A doctor stopped me in the hall the other day and asked what he could do to comfort his brother whose son had just died. He told me that the son was only 25 and had died in a car accident. The doctor said that when he talked to his brother, all his brother had done was to scream and yell at him. He didn’t understand why his brother reacted that way when all he was trying to do was to help.
As I sat down, I could see this doctor’s grief and pain. He was suffering for both the death of his nephew and because he couldn’t find a way to be supportive of his brother. He didn’t understand that grief, especially the early stages of grief can show up in many different ways. His brother wasn’t angry at him, he was angry that his son was dead. But he was taking it out on those around him. That is normal.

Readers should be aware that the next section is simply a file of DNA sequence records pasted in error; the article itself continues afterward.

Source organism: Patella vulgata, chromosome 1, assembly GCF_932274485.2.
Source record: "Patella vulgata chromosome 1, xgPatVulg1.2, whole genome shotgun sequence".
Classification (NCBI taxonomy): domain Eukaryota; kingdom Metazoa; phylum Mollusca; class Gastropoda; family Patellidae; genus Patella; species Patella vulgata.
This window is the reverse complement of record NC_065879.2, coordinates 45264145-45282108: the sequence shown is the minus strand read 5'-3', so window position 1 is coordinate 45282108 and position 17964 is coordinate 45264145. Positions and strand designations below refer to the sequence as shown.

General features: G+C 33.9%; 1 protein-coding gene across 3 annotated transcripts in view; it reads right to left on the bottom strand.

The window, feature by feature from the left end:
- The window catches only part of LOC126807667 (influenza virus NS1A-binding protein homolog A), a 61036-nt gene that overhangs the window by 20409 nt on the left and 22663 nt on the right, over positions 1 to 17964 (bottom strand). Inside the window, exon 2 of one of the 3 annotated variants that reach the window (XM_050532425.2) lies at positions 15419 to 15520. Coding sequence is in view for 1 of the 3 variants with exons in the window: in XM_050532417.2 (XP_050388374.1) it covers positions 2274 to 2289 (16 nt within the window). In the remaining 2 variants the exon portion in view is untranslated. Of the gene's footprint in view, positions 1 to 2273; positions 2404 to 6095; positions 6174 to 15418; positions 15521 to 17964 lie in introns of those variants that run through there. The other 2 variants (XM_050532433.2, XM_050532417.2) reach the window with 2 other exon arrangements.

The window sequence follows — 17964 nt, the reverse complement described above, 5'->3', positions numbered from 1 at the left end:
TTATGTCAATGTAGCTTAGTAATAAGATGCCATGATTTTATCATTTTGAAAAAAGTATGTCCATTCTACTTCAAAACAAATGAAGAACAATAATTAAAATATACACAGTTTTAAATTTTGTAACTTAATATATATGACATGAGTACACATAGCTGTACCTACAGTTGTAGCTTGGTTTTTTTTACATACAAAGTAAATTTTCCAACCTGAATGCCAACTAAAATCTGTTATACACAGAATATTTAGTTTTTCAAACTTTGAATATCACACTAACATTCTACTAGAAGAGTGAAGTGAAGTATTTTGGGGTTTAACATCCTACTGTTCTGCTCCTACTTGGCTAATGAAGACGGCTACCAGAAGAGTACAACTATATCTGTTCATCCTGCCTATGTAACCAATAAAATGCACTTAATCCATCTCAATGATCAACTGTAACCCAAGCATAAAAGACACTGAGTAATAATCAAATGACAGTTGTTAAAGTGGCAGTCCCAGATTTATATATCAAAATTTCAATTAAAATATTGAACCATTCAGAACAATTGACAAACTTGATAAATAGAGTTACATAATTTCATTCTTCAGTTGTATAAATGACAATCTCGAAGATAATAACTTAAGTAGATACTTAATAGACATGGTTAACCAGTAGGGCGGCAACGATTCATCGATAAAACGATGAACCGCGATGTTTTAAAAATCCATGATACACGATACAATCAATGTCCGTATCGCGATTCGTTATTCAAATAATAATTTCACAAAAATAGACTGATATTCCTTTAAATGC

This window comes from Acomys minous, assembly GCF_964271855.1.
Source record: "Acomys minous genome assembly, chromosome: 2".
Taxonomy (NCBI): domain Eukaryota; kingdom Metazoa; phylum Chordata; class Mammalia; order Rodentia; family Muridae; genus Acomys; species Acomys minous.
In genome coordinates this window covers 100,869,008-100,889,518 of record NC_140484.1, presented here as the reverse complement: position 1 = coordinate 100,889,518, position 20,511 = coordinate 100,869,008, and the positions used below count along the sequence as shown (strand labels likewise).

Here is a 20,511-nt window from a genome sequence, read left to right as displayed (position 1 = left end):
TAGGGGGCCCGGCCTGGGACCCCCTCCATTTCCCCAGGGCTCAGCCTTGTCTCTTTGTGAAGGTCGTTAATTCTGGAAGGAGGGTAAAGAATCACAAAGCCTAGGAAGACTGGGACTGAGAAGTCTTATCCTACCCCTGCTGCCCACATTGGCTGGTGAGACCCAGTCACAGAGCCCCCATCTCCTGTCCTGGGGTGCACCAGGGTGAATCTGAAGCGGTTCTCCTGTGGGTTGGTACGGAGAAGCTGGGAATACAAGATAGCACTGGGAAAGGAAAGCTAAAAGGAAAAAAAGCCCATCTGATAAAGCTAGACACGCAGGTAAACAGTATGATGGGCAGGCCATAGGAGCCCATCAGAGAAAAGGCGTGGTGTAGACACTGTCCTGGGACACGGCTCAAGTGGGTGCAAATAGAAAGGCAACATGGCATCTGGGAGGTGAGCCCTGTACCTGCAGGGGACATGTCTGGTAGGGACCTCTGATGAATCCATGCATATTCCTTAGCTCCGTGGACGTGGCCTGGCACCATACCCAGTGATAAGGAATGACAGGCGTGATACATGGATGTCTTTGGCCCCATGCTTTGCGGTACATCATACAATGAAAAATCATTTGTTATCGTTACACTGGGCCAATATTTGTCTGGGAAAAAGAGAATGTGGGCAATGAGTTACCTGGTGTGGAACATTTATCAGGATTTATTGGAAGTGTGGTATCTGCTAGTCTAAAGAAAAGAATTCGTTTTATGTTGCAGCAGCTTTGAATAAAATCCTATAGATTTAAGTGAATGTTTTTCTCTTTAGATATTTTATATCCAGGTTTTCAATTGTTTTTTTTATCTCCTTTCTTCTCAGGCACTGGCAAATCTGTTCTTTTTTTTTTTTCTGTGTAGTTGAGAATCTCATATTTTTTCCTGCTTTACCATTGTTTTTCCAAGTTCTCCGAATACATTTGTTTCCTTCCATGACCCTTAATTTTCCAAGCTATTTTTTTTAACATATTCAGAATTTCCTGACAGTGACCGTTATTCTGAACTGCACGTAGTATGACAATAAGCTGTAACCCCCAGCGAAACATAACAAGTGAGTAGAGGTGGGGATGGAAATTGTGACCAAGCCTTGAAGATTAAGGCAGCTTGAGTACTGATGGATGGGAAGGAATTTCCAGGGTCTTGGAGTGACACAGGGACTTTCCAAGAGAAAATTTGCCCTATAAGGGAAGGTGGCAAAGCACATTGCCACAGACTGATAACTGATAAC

Everyone is different in their grief. Some people cry. Others get silent. Some can’t eat while others can’t get out of bed. Any emotion is okay when someone is in grief. And the grief will change as time goes on. When my Dad died, at first I was very quiet and wanted to be left alone. Then I couldn’t stop crying and needed people’s support. And now, years later, it is still an ache deep in my heart.
So how can we help?
1. There are no magic words to make the person feel better. Just say, “I am sorry for your loss.” Now I know you want to make them feel better, but trying to find the perfect words won’t help, but listening does. Listening is very healing.
2. So your next step is to listen, truly listen. If they start talking about their grief, don’t jump in with your own story about the loss you suffered in the past. It is not about you. It is about being present with them and their suffering. I admit that listening is hard. But try to sit still, be quiet and give them this gift.
3. The other thing you can do is to “normalize” their grief. What does this mean? The grieving person would like to be reassured that what they are feeling is normal and to feel less alone with their sorrow. So if they say, “I am so angry at _______.” You can say, “It is normal to be angry. That is a part of the grief process.” Any emotion is normal. That is grief.